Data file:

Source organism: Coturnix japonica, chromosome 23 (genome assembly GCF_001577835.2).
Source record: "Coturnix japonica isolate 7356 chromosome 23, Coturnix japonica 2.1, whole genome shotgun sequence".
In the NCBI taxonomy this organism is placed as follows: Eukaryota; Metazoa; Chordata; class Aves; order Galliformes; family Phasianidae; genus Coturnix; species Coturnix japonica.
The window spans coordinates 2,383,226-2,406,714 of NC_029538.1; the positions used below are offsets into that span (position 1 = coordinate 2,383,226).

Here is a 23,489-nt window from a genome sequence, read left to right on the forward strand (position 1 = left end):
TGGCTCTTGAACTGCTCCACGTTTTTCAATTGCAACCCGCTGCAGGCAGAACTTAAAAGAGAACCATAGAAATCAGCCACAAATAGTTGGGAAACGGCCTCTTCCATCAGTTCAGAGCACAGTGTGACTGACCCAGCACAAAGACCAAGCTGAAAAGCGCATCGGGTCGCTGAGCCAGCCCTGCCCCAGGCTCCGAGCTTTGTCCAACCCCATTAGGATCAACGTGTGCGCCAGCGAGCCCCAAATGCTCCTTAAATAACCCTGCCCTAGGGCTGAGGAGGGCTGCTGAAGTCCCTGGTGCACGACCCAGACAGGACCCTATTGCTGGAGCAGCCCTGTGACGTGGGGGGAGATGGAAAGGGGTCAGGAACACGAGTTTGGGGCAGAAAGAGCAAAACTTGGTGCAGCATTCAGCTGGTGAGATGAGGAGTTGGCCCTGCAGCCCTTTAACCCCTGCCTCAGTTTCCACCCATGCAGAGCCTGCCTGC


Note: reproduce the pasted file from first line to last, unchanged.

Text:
Source organism: Coturnix japonica, chromosome 23 (genome assembly GCF_001577835.2).
Source record: "Coturnix japonica isolate 7356 chromosome 23, Coturnix japonica 2.1, whole genome shotgun sequence".
In the NCBI taxonomy this organism is placed as follows: Eukaryota; Metazoa; Chordata; class Aves; order Galliformes; family Phasianidae; genus Coturnix; species Coturnix japonica.
The window spans coordinates 2,383,226-2,406,714 of NC_029538.1; the positions used below are offsets into that span (position 1 = coordinate 2,383,226).

Here is a 23,489-nt window from a genome sequence, read left to right on the forward strand (position 1 = left end):
TGGCTCTTGAACTGCTCCACGTTTTTCAATTGCAACCCGCTGCAGGCAGAACTTAAAAGAGAACCATAGAAATCAGCCACAAATAGTTGGGAAACGGCCTCTTCCATCAGTTCAGAGCACAGTGTGACTGACCCAGCACAAAGACCAAGCTGAAAAGCGCATCGGGTCGCTGAGCCAGCCCTGCCCCAGGCTCCGAGCTTTGTCCAACCCCATTAGGATCAACGTGTGCGCCAGCGAGCCCCAAATGCTCCTTAAATAACCCTGCCCTAGGGCTGAGGAGGGCTGCTGAAGTCCCTGGTGCACGACCCAGACAGGACCCTATTGCTGGAGCAGCCCTGTGACGTGGGGGGAGATGGAAAGGGGTCAGGAACACGAGTTTGGGGCAGAAAGAGCAAAACTTGGTGCAGCATTCAGCTGGTGAGATGAGGAGTTGGCCCTGCAGCCCTTTAACCCCTGCCTCAGTTTCCACCCATGCAGAGCCTGCCTGC